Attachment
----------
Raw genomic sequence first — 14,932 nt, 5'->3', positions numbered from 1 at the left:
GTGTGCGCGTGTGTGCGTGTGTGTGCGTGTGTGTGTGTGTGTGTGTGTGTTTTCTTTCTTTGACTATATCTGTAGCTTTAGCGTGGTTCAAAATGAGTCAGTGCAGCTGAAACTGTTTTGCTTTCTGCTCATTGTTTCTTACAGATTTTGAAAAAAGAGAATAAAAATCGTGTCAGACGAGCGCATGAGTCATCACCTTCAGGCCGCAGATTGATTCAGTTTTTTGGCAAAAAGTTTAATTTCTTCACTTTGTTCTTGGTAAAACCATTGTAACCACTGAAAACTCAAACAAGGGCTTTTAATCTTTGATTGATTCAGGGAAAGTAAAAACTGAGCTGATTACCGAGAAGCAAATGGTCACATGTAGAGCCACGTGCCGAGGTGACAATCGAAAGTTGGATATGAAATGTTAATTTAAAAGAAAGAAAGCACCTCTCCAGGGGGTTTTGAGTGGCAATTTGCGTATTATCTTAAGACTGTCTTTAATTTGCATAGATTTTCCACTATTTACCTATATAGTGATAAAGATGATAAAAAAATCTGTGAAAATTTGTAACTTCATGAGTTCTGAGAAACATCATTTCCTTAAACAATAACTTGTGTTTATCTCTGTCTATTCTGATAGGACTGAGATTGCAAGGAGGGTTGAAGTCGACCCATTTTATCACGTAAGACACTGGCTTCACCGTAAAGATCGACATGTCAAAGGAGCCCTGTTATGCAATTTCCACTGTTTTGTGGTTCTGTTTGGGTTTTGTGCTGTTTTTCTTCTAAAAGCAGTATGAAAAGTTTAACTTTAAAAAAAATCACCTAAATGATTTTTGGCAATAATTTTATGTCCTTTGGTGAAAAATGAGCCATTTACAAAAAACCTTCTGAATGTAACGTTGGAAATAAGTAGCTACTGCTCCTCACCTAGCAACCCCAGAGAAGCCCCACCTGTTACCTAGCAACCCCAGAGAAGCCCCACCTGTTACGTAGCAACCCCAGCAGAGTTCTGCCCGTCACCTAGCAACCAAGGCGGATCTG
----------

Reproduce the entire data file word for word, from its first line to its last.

Raw genomic sequence first — 14,932 nt, 5'->3', positions numbered from 1 at the left:
GTGTGCGCGTGTGTGCGTGTGTGTGCGTGTGTGTGTGTGTGTGTGTGTGTTTTCTTTCTTTGACTATATCTGTAGCTTTAGCGTGGTTCAAAATGAGTCAGTGCAGCTGAAACTGTTTTGCTTTCTGCTCATTGTTTCTTACAGATTTTGAAAAAAGAGAATAAAAATCGTGTCAGACGAGCGCATGAGTCATCACCTTCAGGCCGCAGATTGATTCAGTTTTTTGGCAAAAAGTTTAATTTCTTCACTTTGTTCTTGGTAAAACCATTGTAACCACTGAAAACTCAAACAAGGGCTTTTAATCTTTGATTGATTCAGGGAAAGTAAAAACTGAGCTGATTACCGAGAAGCAAATGGTCACATGTAGAGCCACGTGCCGAGGTGACAATCGAAAGTTGGATATGAAATGTTAATTTAAAAGAAAGAAAGCACCTCTCCAGGGGGTTTTGAGTGGCAATTTGCGTATTATCTTAAGACTGTCTTTAATTTGCATAGATTTTCCACTATTTACCTATATAGTGATAAAGATGATAAAAAAATCTGTGAAAATTTGTAACTTCATGAGTTCTGAGAAACATCATTTCCTTAAACAATAACTTGTGTTTATCTCTGTCTATTCTGATAGGACTGAGATTGCAAGGAGGGTTGAAGTCGACCCATTTTATCACGTAAGACACTGGCTTCACCGTAAAGATCGACATGTCAAAGGAGCCCTGTTATGCAATTTCCACTGTTTTGTGGTTCTGTTTGGGTTTTGTGCTGTTTTTCTTCTAAAAGCAGTATGAAAAGTTTAACTTTAAAAAAAATCACCTAAATGATTTTTGGCAATAATTTTATGTCCTTTGGTGAAAAATGAGCCATTTACAAAAAACCTTCTGAATGTAACGTTGGAAATAAGTAGCTACTGCTCCTCACCTAGCAACCCCAGAGAAGCCCCACCTGTTACCTAGCAACCCCAGAGAAGCCCCACCTGTTACGTAGCAACCCCAGCAGAGTTCTGCCCGTCACCTAGCAACCAAGGCGGATCTG